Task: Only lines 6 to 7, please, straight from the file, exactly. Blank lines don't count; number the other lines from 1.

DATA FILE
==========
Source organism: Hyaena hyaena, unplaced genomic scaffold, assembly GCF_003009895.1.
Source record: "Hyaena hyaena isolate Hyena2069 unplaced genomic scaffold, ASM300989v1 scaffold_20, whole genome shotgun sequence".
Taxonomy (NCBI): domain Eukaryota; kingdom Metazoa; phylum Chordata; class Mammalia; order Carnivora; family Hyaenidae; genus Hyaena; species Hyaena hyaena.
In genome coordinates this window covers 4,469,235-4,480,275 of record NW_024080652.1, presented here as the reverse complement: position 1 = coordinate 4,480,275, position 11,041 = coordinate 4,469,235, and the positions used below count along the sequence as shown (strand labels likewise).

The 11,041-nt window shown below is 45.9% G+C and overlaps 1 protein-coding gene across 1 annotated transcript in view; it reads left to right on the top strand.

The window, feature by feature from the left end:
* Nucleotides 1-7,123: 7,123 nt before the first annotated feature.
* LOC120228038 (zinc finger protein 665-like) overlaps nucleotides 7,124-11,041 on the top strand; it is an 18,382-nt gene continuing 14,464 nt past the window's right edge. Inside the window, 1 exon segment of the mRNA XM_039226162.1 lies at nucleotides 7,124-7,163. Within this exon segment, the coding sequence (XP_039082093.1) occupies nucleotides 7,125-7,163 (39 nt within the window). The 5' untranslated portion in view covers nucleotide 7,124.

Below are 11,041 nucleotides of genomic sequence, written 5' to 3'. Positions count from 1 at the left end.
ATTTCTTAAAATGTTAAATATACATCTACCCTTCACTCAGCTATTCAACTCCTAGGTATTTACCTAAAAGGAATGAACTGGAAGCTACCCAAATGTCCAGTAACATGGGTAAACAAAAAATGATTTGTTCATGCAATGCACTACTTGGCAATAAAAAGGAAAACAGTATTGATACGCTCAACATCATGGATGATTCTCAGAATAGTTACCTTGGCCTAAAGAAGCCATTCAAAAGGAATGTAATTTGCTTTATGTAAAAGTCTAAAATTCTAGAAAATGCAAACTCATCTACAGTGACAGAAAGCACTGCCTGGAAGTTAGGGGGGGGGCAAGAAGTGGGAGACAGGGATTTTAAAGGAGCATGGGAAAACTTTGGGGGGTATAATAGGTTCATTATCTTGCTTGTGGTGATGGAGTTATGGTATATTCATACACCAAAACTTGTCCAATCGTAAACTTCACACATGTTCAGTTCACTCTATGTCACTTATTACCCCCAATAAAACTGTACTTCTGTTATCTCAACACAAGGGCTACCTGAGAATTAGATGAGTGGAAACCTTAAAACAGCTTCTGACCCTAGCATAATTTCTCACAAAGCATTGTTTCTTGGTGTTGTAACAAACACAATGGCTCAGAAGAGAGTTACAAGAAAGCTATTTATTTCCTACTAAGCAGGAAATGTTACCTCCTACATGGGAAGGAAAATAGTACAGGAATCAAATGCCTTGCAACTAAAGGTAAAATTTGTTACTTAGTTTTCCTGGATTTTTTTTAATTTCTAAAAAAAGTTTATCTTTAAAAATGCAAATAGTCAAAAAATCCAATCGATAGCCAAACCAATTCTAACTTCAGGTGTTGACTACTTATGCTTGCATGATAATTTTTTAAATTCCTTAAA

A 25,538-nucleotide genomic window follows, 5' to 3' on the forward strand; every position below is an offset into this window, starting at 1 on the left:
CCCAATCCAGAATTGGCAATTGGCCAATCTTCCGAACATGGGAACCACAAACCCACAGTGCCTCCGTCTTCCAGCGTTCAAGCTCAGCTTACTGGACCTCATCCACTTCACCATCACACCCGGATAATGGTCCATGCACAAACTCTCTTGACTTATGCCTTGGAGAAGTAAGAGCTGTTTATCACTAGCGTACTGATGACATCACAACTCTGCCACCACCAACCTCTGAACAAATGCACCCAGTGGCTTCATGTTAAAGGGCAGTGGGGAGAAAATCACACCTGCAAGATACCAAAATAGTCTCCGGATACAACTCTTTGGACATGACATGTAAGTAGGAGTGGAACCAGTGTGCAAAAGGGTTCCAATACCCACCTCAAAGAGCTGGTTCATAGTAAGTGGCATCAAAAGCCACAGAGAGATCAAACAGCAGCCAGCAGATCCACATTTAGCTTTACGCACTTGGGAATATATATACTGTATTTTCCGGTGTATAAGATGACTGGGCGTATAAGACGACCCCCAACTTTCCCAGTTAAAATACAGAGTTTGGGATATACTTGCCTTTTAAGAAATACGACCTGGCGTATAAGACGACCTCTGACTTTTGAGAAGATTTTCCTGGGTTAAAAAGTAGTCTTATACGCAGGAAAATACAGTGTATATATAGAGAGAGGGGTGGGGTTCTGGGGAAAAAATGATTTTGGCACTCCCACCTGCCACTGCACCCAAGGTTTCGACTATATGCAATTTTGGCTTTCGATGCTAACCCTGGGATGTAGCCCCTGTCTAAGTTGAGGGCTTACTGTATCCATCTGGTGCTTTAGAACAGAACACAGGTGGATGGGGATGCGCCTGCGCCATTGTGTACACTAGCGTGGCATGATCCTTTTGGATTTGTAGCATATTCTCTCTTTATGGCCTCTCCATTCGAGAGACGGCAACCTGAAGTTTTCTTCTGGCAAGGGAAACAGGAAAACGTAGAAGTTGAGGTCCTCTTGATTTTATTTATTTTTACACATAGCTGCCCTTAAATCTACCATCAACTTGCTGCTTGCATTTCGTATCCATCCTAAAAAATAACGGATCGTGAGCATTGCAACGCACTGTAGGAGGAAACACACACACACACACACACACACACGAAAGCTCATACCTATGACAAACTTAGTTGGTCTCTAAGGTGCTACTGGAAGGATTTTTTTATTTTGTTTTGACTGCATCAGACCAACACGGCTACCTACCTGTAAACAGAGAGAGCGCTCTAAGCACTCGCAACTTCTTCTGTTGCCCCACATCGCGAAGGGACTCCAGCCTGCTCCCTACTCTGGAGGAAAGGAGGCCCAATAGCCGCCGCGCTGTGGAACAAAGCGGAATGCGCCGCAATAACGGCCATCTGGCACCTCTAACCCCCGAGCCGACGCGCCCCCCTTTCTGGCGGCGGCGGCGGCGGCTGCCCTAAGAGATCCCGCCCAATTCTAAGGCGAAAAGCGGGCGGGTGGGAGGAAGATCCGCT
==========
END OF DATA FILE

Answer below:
The window, feature by feature from the left end:
* Nucleotides 1-7,123: 7,123 nt before the first annotated feature.